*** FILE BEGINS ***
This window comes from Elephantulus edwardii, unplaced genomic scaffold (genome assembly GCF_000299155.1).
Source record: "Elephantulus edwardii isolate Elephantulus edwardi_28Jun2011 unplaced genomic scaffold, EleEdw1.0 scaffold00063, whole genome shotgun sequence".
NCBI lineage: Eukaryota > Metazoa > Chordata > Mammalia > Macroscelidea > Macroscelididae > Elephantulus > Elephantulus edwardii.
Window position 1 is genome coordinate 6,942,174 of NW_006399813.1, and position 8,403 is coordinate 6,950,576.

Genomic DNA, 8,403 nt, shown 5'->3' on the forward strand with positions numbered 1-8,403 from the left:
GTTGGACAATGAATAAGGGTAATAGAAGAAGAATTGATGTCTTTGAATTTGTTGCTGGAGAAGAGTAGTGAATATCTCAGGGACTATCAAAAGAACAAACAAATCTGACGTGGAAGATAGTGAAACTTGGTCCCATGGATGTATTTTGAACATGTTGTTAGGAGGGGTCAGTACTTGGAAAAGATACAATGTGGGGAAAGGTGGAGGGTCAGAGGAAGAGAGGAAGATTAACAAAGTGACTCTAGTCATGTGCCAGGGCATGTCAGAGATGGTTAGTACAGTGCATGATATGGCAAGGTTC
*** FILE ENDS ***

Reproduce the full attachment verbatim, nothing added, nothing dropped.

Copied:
This window comes from Elephantulus edwardii, unplaced genomic scaffold (genome assembly GCF_000299155.1).
Source record: "Elephantulus edwardii isolate Elephantulus edwardi_28Jun2011 unplaced genomic scaffold, EleEdw1.0 scaffold00063, whole genome shotgun sequence".
NCBI lineage: Eukaryota > Metazoa > Chordata > Mammalia > Macroscelidea > Macroscelididae > Elephantulus > Elephantulus edwardii.
Window position 1 is genome coordinate 6,942,174 of NW_006399813.1, and position 8,403 is coordinate 6,950,576.

Genomic DNA, 8,403 nt, shown 5'->3' on the forward strand with positions numbered 1-8,403 from the left:
GTTGGACAATGAATAAGGGTAATAGAAGAAGAATTGATGTCTTTGAATTTGTTGCTGGAGAAGAGTAGTGAATATCTCAGGGACTATCAAAAGAACAAACAAATCTGACGTGGAAGATAGTGAAACTTGGTCCCATGGATGTATTTTGAACATGTTGTTAGGAGGGGTCAGTACTTGGAAAAGATACAATGTGGGGAAAGGTGGAGGGTCAGAGGAAGAGAGGAAGATTAACAAAGTGACTCTAGTCATGTGCCAGGGCATGTCAGAGATGGTTAGTACAGTGCATGATATGGCAAGGTTC